If appointed pursuant to subsection (c) of this Rule, the Temporary Committee on Presidential Debates shall have the authority to sanction debates on behalf of the Republican National Committee based on input from presidential campaigns and criteria which may include but are not limited to considerations of timing, frequency, format, media outlet, candidate qualifications, and the best interest of the Republican Party. Each debate sanctioned by the Temporary Committee on Presidential Debates shall be known as a “Sanctioned Debate.” All presidential primary candidates shall also agree in writing to appear in only sanctioned Primary and General Election debates. Any presidential primary candidate who does not agree in writing or who participates in any debate that is not a Sanctioned Debate shall not be eligible to participate in any further Sanctioned Debates. 
[emphasis FHQ's]
[1] The subsection (c) clause that now begins the rule refers to the RNC chair's power to form committees. That is a significant substitution because it rids the national party of the need to constantly tweak the rules every cycle dependent upon whether an incumbent Republican president is seeking reelection. If the chair has the discretion to create committees, then there is no need to continually craft and re-craft rules to deal with what will inevitably be a recurring issue. To wit...

[2] In addition, the committee in future versions will be temporary (if formed under the chair's discretion at all) and not a standing committee as it was in its previous iteration during the 2016 cycle. There is no need for a standing committee, but there is some regular and recurring need for a committee to deal with this subject.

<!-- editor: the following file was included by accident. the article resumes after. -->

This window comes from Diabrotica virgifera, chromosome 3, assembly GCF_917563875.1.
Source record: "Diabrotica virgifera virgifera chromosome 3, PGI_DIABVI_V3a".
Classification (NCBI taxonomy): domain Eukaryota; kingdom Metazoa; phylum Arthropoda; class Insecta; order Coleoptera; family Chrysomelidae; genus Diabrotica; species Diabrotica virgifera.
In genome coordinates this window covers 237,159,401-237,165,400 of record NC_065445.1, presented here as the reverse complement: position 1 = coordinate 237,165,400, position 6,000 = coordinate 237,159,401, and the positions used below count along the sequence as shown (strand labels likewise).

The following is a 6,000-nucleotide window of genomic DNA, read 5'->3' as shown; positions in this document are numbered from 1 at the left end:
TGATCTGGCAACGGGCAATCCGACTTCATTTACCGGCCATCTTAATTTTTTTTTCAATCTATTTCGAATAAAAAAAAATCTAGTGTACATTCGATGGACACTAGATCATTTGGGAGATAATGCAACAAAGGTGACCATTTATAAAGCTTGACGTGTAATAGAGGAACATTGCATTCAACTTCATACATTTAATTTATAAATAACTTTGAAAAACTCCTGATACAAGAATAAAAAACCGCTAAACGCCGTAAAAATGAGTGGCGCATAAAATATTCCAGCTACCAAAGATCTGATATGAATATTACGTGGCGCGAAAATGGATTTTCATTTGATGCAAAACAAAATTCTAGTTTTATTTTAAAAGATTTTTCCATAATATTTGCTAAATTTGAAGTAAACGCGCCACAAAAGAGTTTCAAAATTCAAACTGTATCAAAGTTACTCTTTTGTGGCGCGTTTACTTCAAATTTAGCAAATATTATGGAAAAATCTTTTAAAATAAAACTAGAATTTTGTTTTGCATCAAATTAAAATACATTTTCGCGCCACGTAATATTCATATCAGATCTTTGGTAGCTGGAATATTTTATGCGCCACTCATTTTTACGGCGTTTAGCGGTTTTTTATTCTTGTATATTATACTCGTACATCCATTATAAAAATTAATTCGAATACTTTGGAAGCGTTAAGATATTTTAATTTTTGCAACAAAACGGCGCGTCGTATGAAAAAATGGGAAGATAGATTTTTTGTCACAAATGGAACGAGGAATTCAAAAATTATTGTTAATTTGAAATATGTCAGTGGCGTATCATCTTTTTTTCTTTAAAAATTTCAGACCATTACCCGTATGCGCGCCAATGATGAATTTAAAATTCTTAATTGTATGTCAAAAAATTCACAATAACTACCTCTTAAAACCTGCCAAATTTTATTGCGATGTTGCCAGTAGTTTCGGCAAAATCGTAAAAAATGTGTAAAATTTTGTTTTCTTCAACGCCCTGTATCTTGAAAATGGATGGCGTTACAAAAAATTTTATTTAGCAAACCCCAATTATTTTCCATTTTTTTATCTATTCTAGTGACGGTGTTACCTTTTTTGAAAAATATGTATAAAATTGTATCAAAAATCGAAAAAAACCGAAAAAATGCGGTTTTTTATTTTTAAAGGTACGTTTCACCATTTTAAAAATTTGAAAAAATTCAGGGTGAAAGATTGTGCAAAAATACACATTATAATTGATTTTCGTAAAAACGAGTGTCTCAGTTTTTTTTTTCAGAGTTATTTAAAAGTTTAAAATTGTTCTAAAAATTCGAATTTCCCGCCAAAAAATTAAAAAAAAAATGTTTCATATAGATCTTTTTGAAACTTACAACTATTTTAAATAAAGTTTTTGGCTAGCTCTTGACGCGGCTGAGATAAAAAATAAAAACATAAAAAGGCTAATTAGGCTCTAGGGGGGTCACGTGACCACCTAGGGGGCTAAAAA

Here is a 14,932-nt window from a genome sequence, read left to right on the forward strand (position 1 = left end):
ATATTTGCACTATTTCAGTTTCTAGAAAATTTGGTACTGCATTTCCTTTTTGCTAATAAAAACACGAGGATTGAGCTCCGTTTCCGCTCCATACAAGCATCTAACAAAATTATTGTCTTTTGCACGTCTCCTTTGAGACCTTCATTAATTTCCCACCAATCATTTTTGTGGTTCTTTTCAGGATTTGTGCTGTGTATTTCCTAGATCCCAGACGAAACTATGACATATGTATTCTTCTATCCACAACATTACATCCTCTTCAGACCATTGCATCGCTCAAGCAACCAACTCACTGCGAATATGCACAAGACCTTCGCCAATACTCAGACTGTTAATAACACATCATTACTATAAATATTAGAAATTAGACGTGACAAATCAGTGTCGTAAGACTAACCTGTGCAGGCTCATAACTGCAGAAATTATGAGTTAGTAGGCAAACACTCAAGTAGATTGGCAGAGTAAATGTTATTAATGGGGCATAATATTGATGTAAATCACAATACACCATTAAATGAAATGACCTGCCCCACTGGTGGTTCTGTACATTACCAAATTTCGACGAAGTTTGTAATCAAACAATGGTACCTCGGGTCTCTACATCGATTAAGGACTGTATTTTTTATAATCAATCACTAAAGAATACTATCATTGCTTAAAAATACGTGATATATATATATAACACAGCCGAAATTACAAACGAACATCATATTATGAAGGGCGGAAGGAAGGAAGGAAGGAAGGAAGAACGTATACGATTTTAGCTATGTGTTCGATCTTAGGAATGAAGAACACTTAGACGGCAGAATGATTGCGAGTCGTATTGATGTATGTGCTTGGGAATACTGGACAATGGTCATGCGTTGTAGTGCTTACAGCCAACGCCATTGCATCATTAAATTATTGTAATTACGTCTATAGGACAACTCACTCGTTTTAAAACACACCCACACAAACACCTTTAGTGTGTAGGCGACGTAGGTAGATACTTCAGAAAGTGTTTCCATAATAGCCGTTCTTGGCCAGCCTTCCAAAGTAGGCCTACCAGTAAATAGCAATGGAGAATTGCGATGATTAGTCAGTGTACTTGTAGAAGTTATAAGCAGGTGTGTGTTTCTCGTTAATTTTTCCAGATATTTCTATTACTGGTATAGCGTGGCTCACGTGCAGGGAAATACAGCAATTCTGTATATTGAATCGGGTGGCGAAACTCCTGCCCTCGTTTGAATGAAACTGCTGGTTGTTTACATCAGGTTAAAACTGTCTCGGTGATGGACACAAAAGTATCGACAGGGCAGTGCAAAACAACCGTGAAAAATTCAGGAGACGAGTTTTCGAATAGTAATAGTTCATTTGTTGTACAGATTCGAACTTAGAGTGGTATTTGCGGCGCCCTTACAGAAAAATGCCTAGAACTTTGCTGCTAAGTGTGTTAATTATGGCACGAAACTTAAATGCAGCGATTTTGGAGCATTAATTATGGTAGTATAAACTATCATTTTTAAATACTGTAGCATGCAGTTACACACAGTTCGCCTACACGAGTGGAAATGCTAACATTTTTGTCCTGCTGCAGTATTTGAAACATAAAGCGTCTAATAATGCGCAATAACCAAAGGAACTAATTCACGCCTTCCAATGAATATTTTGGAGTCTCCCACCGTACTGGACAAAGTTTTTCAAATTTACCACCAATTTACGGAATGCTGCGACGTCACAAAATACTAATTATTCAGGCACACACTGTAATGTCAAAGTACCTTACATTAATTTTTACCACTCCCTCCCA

[3] The next difference between the 2016 and 2024 versions of the rule is notable. The list of criteria the committee will consider before finalizing rules governing the presidential primary debates process has been enhanced to include candidate qualifications. While a polling threshold was used in 2016 to differentiate between those candidates who qualified for the main event debate and those relegated to the secondary debate, that was something that was not a formal part of the rule for the 2016 cycle. The standing committee (and the RNC itself) at the time filled in that detail. However, by formally adding candidate qualifications to the calculus, the RNC process comes more in line with how the Democratic National Committee (DNC) handled things under competitive conditions for the 2020 cycle. Granted, what constitutes "candidate qualifications" remains undefined as of now (and will remain so in the rules), but the temporary committee will no doubt again fill in that detail.

[4] Another facet of the 2024 rule that is new also borrows from the 2020 DNC process. Only, the Republican rule for 2024 takes it a step further. Republican candidates, by rule, will have to sign a pledge to participate in only debates "sanctioned" by the committee. Like the 2020 DNC process, that applies to presidential primary debates. Unlike the Democrats four years ago -- or Republicans eight years ago, for that matter -- that pledge will also apply to the eventual nominee and his or her participation in general election debates. Following the RNC's 2022 split with the Commission on Presidential Debates, there is some question as to whether the party will, absent some negotiation, participate in general election presidential debates. The temporary committee now has the power to sanction (or not) those debates. And candidates who sign the aforementioned pledge will presumably have to abide by that in the fall of 2024. Of course, the eventual nominee will likely have some significant say in whether he or she participates in those debates in the same way that a presumptive nominee has a say in his or her convention.